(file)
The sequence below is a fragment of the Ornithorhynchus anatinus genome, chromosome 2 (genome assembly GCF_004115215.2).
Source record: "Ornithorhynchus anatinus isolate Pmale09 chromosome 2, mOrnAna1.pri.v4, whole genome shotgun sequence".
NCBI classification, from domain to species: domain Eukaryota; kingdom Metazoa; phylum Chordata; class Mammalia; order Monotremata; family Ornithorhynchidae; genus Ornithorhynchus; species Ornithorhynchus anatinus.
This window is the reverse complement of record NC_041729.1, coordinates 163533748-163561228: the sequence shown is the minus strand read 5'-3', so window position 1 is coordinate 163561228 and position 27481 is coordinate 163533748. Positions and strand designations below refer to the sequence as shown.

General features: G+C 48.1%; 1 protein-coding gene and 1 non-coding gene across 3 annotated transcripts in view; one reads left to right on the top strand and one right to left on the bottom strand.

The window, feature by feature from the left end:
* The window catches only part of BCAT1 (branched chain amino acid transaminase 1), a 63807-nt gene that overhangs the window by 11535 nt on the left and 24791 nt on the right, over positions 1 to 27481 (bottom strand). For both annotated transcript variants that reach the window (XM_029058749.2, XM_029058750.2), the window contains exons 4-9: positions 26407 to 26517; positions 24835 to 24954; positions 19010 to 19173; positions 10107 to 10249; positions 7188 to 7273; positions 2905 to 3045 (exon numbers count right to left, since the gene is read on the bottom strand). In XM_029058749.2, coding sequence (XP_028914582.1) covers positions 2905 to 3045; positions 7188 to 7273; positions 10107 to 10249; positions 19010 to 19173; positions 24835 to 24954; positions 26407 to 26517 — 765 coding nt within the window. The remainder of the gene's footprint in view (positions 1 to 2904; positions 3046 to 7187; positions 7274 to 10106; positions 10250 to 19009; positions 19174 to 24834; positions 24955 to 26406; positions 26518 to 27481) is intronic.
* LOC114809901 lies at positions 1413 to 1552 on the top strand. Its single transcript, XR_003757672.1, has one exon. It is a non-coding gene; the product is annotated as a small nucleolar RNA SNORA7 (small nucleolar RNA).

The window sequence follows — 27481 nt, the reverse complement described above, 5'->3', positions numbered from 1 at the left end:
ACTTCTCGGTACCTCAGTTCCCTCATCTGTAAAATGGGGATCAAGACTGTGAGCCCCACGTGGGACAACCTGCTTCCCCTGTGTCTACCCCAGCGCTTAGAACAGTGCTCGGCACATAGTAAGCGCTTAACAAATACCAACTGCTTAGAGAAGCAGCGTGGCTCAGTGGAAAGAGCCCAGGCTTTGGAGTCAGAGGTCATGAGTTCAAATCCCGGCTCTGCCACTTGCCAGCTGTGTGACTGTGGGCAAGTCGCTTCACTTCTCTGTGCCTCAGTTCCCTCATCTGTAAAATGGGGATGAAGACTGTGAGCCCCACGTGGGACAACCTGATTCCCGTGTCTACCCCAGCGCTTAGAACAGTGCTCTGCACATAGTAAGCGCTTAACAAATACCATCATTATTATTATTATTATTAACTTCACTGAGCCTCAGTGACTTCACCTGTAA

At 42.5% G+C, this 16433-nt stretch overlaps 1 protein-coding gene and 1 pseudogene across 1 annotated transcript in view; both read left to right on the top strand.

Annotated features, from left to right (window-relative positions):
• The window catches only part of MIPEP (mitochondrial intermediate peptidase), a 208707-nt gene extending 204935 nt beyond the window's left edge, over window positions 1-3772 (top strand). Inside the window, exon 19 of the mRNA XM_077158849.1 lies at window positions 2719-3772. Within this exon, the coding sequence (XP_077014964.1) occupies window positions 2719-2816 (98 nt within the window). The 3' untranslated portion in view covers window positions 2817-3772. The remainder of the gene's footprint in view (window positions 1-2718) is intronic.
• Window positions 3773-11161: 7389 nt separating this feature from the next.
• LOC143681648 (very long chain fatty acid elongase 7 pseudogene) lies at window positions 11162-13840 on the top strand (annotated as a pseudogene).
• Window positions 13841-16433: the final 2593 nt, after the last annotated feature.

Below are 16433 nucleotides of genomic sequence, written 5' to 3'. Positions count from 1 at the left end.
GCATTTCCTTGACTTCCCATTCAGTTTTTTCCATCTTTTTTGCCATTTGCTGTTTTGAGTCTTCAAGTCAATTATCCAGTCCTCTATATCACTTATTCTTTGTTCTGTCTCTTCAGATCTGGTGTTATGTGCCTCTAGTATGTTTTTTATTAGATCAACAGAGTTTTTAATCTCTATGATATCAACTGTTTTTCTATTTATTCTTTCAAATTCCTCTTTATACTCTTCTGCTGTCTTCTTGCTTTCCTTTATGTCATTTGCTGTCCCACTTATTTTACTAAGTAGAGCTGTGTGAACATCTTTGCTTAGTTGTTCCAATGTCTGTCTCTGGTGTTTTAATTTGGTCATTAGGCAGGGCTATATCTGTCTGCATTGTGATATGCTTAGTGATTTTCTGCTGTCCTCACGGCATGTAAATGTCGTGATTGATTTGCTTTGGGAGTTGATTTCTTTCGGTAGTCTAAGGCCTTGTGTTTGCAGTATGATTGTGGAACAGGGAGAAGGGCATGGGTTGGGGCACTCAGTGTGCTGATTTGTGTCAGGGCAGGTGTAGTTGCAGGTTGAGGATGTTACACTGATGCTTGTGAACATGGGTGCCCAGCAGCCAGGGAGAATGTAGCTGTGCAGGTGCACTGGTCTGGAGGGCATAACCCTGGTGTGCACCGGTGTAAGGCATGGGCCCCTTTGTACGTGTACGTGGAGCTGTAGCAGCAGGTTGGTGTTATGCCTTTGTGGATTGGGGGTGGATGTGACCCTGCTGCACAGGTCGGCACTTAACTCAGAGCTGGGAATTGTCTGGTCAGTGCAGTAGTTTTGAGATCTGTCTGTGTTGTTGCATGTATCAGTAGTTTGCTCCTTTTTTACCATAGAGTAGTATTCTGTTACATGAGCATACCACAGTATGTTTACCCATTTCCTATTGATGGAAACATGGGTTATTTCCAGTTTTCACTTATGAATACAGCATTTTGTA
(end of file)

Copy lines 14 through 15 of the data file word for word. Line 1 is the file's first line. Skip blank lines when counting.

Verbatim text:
• Window positions 3773-11161: 7389 nt separating this feature from the next.
• LOC143681648 (very long chain fatty acid elongase 7 pseudogene) lies at window positions 11162-13840 on the top strand (annotated as a pseudogene).